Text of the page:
"We don't know the answers to this for this coronavirus," Senanayake says. "But a virus can cause damage in two ways broadly speaking: firstly, the virus itself can damage various organs directly. Secondly, our own immune response to the virus can be so aggressive that it ends up harming us - for example a 'cytokine storm'. This can happen in viral infections like dengue."
Early reports suggest the most severe cases of the Wuhan virus are experiencing exactly that.
It was also a feature of the SARS and MERS coronavirus.
Cytokines act as a body's molecular messengers. They direct the immune system reaction to invasive disease, but also prevent normal cellular processes from triggering a response.
Some viruses dramatically ramp-up the body's production of cytokines. This can cause uncontrolled inflammation - such as pneumonia - leading to respiratory shock and organ failure. And this inflammation makes the body susceptible to secondary bacterial infections.
RATE OF MUTATION
Measles and chickenpox are incredibly infectious. Fortunately for us, they do not mutate often. Which is why vaccination campaigns have been so successful in limiting their deadly impact.
Seasonal flu and the common cold, however, are continually evolving.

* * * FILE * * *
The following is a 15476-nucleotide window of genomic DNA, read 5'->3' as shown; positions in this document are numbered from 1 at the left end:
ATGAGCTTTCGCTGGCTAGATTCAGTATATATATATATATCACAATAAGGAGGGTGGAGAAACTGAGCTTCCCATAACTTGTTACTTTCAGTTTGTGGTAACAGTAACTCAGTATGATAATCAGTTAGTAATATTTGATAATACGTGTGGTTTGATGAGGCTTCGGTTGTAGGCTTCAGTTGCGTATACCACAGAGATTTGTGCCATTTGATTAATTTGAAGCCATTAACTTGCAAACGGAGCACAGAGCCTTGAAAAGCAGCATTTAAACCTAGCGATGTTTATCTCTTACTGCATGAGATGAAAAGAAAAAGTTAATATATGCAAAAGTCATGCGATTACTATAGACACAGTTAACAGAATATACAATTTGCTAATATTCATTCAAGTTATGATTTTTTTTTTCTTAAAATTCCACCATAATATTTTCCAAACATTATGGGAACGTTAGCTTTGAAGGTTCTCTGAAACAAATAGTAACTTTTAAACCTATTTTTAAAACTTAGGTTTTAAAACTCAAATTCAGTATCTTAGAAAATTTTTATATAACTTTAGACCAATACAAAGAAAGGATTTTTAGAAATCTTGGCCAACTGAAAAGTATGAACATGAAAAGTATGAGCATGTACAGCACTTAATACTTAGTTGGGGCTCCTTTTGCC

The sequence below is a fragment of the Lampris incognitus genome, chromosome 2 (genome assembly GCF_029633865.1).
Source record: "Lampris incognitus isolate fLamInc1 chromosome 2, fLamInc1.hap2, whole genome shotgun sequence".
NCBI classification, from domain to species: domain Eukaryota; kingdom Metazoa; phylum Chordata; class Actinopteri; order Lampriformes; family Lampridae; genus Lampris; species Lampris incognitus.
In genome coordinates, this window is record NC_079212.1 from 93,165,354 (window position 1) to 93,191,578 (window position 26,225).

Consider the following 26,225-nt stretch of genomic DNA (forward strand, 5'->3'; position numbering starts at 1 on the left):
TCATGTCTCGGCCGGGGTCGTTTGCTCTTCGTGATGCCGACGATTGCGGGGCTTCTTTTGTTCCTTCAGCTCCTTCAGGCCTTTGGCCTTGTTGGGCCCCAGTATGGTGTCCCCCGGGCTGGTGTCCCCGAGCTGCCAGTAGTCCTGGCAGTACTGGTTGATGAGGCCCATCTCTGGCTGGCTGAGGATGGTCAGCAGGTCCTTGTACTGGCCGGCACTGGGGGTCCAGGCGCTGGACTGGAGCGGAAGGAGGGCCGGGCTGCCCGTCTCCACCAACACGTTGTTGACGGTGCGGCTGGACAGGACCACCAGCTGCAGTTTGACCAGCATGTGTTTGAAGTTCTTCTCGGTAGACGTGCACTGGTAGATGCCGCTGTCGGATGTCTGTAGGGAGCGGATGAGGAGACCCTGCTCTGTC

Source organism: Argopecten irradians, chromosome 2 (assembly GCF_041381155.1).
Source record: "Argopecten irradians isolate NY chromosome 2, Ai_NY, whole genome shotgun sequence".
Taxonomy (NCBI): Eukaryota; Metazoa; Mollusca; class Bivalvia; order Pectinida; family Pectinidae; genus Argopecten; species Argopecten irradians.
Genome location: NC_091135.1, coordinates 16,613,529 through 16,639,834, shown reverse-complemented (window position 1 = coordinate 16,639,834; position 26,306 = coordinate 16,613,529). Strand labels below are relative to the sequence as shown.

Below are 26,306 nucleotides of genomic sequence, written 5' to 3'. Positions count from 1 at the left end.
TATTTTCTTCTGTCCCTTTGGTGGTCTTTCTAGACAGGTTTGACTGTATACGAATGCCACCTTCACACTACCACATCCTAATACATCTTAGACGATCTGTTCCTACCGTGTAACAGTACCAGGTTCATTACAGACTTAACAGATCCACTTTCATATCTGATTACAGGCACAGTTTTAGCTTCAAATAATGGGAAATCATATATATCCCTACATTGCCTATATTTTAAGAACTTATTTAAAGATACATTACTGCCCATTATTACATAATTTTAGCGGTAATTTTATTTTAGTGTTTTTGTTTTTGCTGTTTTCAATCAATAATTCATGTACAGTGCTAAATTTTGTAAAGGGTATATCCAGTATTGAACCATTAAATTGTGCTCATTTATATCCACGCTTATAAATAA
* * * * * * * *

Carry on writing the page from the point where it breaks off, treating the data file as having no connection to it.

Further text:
Which is why last year's flu vaccine won't work next year.
"The seasonal flu viruses undergo mutations frequently," Senanayake says. "Small changes are called 'antigenic drift' and account for more severe flu seasons than usual because one of the flu virus strains has diverted from the vaccine strain.
"A big change in the flu virus make-up is called 'antigenic shift'. This enormous genetic change is enough to cause a pandemic because a lot of people will have no immunity whatsoever to the new virus."
At the moment, the Wuhan virus falls fits neither of the above.
A coronavirus is a type of virus typically found in animals. Sometimes - though rarely - it can be transmitted to humans.
As this is an entirely new virus, its mutation rate is, at the moment, one of the least of our unknowns. Our bodies first have to deal with the shock of being exposed to new virus' existence.
"Even if a deadly infection like the Spanish flu virus circulated, while it would cause large numbers of casualties initially, those left behind would be immune to it and the virus would be much less of an issue afterwards," Dr Senanayake says.
And that's when its evolutionary speed will come into effect.
Jamie Seidel is a freelance writer | @JamieSeidel